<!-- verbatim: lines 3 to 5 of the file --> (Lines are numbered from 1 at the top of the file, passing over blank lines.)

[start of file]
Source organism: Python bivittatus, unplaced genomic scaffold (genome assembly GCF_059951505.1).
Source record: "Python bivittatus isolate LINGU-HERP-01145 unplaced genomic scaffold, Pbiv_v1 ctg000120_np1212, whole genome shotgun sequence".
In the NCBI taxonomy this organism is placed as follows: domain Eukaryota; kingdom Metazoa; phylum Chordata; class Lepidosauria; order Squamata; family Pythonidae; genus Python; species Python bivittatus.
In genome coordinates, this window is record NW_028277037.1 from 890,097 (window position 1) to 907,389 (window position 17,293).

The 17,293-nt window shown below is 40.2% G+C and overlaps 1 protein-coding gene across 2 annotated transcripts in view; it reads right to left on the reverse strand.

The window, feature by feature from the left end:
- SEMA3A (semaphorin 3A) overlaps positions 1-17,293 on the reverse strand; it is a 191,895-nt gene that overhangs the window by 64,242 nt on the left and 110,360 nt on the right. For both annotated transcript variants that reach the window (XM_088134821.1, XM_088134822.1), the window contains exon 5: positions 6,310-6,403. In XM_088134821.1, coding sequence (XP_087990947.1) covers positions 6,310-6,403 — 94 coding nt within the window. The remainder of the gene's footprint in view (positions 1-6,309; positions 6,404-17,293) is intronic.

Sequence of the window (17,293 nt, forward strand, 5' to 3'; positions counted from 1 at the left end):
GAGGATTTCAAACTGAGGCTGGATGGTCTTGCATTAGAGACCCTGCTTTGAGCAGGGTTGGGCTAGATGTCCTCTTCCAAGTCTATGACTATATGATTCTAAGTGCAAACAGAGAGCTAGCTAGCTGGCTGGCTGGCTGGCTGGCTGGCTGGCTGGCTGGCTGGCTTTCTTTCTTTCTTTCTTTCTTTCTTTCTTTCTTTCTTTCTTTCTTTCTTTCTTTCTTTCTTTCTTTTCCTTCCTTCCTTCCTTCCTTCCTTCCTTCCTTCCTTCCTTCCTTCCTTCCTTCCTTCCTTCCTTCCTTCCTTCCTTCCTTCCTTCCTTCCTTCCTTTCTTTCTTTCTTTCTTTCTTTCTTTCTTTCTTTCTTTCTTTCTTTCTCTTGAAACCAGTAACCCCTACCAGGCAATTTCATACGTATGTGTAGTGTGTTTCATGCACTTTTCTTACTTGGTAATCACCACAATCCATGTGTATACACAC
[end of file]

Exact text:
In the NCBI taxonomy this organism is placed as follows: domain Eukaryota; kingdom Metazoa; phylum Chordata; class Lepidosauria; order Squamata; family Pythonidae; genus Python; species Python bivittatus.
In genome coordinates, this window is record NW_028277037.1 from 890,097 (window position 1) to 907,389 (window position 17,293).

The 17,293-nt window shown below is 40.2% G+C and overlaps 1 protein-coding gene across 2 annotated transcripts in view; it reads right to left on the reverse strand.